ARTH-252: Art Institutions and the Business of Art

Course Information

Course, prefix, number, & title: ARTH-252 Art Institutions and the Business of Art

Hours (Class, recitation, Laboratory, studio): 3 class hours

Credits: 3

Pre-requisites (if any): ARTH-150 and either ARTH-101 or ARTH-202

Course Description in college catalog:

This course will familiarize students with the various forms of art institutions – museums, galleries, not-for-profit organizations, and auction houses – and their funding structures. Students will learn about various art institutions through readings, class discussion, onsite visits, and individual research projects. Students will learn the roles of mission statements, budgeting, grant writing, fundraising, and publications for a variety of art institutions.

Academic programs for which this course serves as a requirement or an elective:

A.S. Art (Concentration: Art and Design)

A.S. Art (Concentration: Art History)

A.S. Gallery and Museum Studies

General Education Outcomes: Below is a listing of General Education Outcome(s) that this course supports.

  1. Communicate effectively in various forms

  2. Use analytical reasoning to identify issues or problems and evaluate evidence in order to make informed decisions

  3. Reason quantitatively as required in various fields of interest and in everyday life

Course-specific student learning outcomes:

  1. Weigh opposing positions and multiple perspectives when determining the success of individual art works or practices

  2. Utilize the vocabulary of the discipline

  3. Examine different art institutions in relation to geographic, historical, and cultural contexts

  4. Recognize and demonstrate social, psychological, emotional, and aesthetic implications when making exhibition decisions

  5. Explain the funding structures and business models of various types of museums and galleries including artist-run organizations, commercial art businesses, and not-for profit art organizations

  6. Understand the tasks and skills associated with various art professionals such as grant makers, conservators, registrars, curators, artists and other arts administrators

Program-specific outcomes

  1. Weigh opposing positions and multiple perspectives when determining the success of individual art works or practices

  2. Utilize the vocabulary of the discipline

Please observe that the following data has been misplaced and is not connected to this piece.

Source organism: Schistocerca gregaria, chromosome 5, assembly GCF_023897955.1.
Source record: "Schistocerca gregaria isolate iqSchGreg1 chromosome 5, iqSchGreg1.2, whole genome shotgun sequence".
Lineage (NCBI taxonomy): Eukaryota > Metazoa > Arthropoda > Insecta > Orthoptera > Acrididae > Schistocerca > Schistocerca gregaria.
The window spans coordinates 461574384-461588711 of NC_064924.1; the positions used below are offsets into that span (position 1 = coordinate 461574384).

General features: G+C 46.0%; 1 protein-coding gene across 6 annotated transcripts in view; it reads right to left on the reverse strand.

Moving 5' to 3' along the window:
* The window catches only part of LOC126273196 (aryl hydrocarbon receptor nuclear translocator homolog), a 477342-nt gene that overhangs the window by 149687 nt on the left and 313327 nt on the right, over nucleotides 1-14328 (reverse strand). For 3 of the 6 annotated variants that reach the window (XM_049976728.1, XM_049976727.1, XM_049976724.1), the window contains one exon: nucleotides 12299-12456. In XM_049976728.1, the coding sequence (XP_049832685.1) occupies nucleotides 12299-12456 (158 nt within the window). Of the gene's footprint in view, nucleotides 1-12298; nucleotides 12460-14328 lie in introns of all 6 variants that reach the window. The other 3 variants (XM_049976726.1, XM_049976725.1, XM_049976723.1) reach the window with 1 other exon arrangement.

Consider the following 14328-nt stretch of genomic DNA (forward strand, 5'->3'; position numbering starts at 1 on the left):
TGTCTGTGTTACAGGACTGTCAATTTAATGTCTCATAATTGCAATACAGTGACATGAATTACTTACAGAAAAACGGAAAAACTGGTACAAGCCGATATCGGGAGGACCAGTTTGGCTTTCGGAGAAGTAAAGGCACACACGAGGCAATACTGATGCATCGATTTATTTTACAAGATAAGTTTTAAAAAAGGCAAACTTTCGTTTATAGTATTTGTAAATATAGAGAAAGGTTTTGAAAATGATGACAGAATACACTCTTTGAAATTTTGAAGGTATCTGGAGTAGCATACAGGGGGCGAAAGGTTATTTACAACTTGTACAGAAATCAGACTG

3. Examine different art institutions in relation to geographic, historical, and cultural contexts

  4. Recognize and demonstrate social, psychological, emotional, and aesthetic implications when making exhibition decisions

  5. Explain the funding structures and business models of various types of museums and galleries including artist-run organizations, commercial art businesses, and not-for profit art organizations

  6. Understand the tasks and skills associated with various art professionals such as grant makers, conservators, registrars, curators, artists and other arts administrators

Other program outcomes (if applicable).

  1. Integrate knowledge and skills in the program of study

  2. Make ethical judgments while recognizing multiple perspectives, as appropriate in the program of study

Methods by which student learning will be assessed and evaluated; describe the types of methods to be employed; note whether certain methods are required for all sections:

Researching grantmakers and writing a sample grant proposal.

Researching an artwork and writing a proposal to a collector or art museum regarding the possible acquisition of an artwork or artifact.

Academic Integrity policy (department or College):
Academic honesty is expected of all students. Any violation of academic integrity is taken extremely seriously. All assignments and projects must be the original work of the student or teammates. Plagiarism will not be tolerated. Any questions regarding academic integrity should be brought to the attention of the instructor. The following is the Queensborough Community College Policy on Academic Integrity: "It is the official policy of the College that all acts or attempted acts that are violations of Academic Integrity be reported to the Office of Student Affairs. At the faculty member’s discretion and with the concurrence of the student or students involved, some cases though reported to the Office of Student Affairs may be resolved within the confines of the course and department. The instructor has the authority to adjust the offender’s grade as deemed appropriate, including assigning an F to the assignment or exercise or, in more serious cases, an F to the student for the entire course." Read the University’s policy on Academic Integrity opens in a new window(PDF).

Disabilities
Any student who feels that he or she may need an accommodation based upon the impact of a disability should contact the office of Services for Students with Disabilities in Science Building, Room S-132, 718-631-6257, to coordinate reasonable accommodations for students with documented disabilities. You can visit the Services for Students with Disabilities website.